Why we’re researching local solutions to climate change
Thinking of climate change through a local lens can help us find practical solutions, and stop searching for silver bullets. Luca Tiratelli on our new research project in partnership with Groundwork and Grosvenor.
Climate change is the defining issue of the 21st century. It will impact on our entire way of life. But policymaking in the UK hasn’t responded on this scale.
Pushed down the list of national priorities due to a never-ending succession of short-term crises, our response to global warming is characterised by a strange mix of complacency and fatalism.
One minute we are deluding ourselves that a technical fix or tinkering on the margins can solve the problem. The next we are handwringing about the scale of the crisis and our lack of capacity to act.
Why is this? This pattern of thinking about climate change is driven by imagining the problem at the wrong scale.
By thinking of the climate crisis primarily as a planetary-level mega-problem, we lock ourselves into a framework where we are forced to search for silver bullet solutions through national and international policy.
This is why we flit between complacency and fatalism – one minute we think we’ve cracked it, the next we realise how far away we still are.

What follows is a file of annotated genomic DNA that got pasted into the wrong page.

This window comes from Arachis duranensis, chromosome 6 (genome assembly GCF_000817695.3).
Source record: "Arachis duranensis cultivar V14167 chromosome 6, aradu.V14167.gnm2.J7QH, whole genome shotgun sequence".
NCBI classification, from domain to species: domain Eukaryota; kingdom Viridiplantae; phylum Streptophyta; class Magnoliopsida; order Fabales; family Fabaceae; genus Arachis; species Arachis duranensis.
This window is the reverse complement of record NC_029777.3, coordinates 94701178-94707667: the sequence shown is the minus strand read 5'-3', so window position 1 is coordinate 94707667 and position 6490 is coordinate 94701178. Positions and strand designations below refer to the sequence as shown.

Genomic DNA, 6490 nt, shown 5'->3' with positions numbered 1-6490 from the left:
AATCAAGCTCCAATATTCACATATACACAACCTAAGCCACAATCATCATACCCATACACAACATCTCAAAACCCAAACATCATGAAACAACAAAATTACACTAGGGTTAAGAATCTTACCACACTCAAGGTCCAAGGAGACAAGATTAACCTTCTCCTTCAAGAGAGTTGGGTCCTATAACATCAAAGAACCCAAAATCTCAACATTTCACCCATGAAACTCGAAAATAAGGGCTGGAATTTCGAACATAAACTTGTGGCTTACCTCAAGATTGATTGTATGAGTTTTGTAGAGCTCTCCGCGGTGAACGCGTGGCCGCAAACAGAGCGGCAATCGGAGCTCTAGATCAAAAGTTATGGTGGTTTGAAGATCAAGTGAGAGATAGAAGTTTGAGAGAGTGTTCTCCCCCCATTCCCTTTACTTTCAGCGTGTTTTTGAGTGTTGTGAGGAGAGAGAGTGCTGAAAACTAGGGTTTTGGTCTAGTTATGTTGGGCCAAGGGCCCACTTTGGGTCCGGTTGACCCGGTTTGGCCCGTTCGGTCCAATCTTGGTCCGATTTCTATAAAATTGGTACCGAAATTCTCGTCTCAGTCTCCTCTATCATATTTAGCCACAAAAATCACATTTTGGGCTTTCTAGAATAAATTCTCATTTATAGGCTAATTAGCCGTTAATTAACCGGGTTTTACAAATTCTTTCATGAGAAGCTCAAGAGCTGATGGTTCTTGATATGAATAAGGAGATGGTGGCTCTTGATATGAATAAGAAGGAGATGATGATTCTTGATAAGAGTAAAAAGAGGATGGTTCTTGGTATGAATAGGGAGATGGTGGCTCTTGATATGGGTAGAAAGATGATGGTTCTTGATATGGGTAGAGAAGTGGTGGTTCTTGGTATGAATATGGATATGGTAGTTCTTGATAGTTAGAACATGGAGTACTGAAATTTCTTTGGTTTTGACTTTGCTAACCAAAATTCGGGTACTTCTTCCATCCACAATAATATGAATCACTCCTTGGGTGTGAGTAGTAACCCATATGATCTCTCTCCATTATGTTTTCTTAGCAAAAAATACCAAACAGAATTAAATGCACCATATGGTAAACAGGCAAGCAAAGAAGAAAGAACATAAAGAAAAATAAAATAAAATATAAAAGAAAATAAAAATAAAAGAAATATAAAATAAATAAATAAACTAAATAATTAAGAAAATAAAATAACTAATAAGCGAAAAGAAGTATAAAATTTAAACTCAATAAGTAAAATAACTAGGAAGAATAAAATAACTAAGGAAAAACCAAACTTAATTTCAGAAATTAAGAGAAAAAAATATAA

Thinking locally about climate change
What if we looked at climate change through a local prism? This can help us unlock clearer thinking and more impactful action.
Because while climate change is affecting the entire world, the specific challenges it creates – from flooding to ecosystem destruction – manifest locally.
And the activities that create the emissions, that drive the problem – they also happen locally.
If we can adopt a more locally focussed approach to climate change, then we can tackle problems as they emerge – at a more manageable and less terrifying scale. Helping connect the impact of what we do to change we can see.
Working on local causes and local impacts of climate change will allow us to use local knowledge, creating space for new ideas and innovations. Working locally also means reaching more people, and helping build communities’ resilience.
Our research on communities and climate change
How can we get started with a local approach to tackling climate change?
- the potential of local areas to become a focus of climate policy
- how communities can be empowered to take more of an active role in shaping climate policy
- how councils can work differently to drive forward a community-powered climate change agenda
We hope that this research can be the start of a conversation about the role of the local in tackling climate change.
If you are interested in these ideas or are aware of any interesting and innovative local climate change initiatives, we would love to hear from you. Contact email@example.com
Find out more in our long-read Local Actions for Global Problems.
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